DATA LOAM and the future of knowledge systems
Although it is spread over almost 500 square meters, the central exhibit of the current show at the AIL in Vienna is not visible for the time being. “Data Loam” is the name of the project sponsored by the Austrian Science Fund (FWF), that is summarized and presented here. The very title that gives it its name is one of the idiosyncratic figures of thought that characterize this project and the accompanying exhibition. It can be deduced from the subtitle of the show that the future of knowledge systems is at stake; the English word “Loam“, on the other hand, means clay or clay – how does that work together?
Martin Reinhart, initiator of the project and co-curator of the exhibition, puts it this way: “Loam is a soft material and one of mankind’s oldest building materials. Fired clay, as a shard of clay / pottery, is one of the earliest cultural artefacts and almost indestructible. We were fascinated by this transformation of a plastic sediment into a concrete, tangible object because to us it seems a suitable symbol for the transition from data to knowledge. For several decades now, enormous quantities of digital data have been produced, piling up into a gigantic parallel world of pure information. But is that already knowledge? No, it is the raw material from which knowledge can be condensed. And we as artists are used both to playing with matter and to giving it content and form – so why shouldn’t we keep our hands off this data loam?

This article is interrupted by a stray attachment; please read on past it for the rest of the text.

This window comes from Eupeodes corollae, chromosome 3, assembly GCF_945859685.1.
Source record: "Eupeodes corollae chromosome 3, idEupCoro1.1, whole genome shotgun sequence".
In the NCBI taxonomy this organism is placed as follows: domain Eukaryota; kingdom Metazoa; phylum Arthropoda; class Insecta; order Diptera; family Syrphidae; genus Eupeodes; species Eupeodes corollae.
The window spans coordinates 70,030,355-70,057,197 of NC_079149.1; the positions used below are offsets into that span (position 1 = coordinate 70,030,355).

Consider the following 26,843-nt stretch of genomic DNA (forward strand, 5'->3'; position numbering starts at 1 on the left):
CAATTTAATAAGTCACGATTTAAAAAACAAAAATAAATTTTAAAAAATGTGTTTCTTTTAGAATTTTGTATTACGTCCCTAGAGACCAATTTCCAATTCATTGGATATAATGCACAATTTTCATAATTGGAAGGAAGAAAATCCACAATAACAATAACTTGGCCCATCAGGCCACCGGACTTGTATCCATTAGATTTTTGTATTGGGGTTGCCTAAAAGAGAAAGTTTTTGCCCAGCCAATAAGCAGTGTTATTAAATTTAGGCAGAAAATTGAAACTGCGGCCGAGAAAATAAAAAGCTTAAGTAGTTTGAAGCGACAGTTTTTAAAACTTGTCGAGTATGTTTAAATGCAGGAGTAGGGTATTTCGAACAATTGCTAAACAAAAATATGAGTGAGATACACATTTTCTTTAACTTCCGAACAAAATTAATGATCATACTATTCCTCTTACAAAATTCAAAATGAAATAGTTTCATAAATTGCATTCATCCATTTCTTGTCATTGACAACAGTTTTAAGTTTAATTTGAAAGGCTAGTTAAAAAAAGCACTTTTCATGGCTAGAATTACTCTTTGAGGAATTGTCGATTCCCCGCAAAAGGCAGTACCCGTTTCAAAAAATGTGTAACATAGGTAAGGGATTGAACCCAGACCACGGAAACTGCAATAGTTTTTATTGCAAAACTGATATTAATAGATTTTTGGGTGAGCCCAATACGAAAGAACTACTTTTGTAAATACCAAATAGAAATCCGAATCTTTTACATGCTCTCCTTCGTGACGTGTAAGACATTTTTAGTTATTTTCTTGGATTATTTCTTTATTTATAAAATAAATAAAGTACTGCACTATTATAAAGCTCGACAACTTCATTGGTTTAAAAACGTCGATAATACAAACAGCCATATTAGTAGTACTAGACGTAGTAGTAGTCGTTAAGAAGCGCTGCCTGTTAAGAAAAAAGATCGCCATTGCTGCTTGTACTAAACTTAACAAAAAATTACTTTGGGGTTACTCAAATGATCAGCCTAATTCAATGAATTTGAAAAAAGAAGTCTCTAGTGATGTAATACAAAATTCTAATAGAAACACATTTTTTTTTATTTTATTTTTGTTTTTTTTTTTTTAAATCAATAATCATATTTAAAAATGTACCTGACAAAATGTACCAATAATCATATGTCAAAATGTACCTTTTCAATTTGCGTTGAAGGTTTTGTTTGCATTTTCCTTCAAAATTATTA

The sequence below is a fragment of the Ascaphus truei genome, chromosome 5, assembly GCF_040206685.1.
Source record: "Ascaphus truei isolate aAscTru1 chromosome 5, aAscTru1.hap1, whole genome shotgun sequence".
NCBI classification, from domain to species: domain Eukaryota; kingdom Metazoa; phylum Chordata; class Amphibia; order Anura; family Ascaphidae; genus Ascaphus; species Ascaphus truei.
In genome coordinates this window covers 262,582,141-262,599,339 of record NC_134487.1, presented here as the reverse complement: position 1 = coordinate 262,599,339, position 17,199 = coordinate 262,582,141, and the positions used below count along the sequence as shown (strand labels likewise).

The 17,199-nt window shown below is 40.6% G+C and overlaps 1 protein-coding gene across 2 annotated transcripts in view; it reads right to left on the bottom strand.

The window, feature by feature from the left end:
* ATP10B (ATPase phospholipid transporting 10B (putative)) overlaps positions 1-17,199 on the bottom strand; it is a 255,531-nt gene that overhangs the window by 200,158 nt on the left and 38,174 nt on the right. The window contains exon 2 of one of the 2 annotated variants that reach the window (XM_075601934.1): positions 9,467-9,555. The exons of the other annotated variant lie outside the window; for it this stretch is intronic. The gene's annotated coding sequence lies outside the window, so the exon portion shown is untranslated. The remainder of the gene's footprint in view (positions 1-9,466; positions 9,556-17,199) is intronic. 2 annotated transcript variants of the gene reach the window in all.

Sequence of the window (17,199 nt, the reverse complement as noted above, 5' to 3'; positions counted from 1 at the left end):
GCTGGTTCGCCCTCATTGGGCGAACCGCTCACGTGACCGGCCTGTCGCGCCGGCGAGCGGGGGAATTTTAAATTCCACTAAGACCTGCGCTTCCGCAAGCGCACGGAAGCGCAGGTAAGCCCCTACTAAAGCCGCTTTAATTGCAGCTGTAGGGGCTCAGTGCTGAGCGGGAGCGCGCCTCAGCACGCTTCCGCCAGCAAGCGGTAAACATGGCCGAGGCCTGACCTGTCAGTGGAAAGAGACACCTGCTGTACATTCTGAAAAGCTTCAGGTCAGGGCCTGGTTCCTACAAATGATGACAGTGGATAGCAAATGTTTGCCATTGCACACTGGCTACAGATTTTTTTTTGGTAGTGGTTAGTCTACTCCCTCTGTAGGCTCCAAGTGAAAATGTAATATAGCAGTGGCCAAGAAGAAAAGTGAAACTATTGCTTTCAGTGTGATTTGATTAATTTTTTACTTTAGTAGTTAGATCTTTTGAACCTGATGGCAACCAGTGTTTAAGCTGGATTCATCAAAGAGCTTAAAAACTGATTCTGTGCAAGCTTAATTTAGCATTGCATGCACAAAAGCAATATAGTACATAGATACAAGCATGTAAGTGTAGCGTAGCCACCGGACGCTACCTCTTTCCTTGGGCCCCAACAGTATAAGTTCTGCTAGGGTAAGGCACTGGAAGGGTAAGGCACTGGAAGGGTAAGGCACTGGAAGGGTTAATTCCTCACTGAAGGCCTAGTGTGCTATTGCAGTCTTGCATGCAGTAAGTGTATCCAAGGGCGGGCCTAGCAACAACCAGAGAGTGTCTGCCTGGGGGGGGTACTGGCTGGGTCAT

Of the almost thirty international artistic positions shown at the AIL, some refer specifically to the material of the exhibition title. Two short films from the turn of the century are shown with a twinkle in their eye, in which the clay forms itself without the intervention of the artist and as though by a magical power, giving the resulting sculptures a life of their own. In “Ten Types of Torture”, on the other hand, an installation by the young artist Laura Stoll, four unfired clay casts of her own face slowly dissolve under the constant effect of dripping water. By the end of the exhibition, that which composes identity will have transformed itself back into its amorphous source material. Whether this is – from a Western point of view – a torture or – from an Eastern point of view – a cyclical passing, and recurrence remains unanswered. Just like speculations about what trace each of us will leave behind in the ocean of data.
The question of the future of knowledge systems, that was posed at the beginning, proves to be multi-faceted in the other works as well. What is also surprising in view of the rather technical subject is the strong presence of comparatively traditional forms of expression such as painting, object art and graphics. In addition, there is a series of archival and everyday findings that appear alongside the artistic works. Along these works and work cycles, aspects are addressed that all have to do with the struggle for an order and allocation to the theme: What can be described, how can it be described and how does description change the essence of what is described?
In this context, the sphere of art appears both as a laboratory of ideas and as a litmus test for a dreamed-of future knowledge system that is supposed to function without the rigid structural order of libraries and databases. For what art produces is often contradictory, ambiguous or context-dependent and thus eludes predetermined categorizations. In which way must a collection of knowledge be structured so that it can absorb artistic expressions and also preserve and present the implicit
contents that have not yet become visible? After all, knowledge systems should not only be silent archives, but also put their content into living relation to one another. It is precisely these correlations which are rarely simple to determine in the field of art.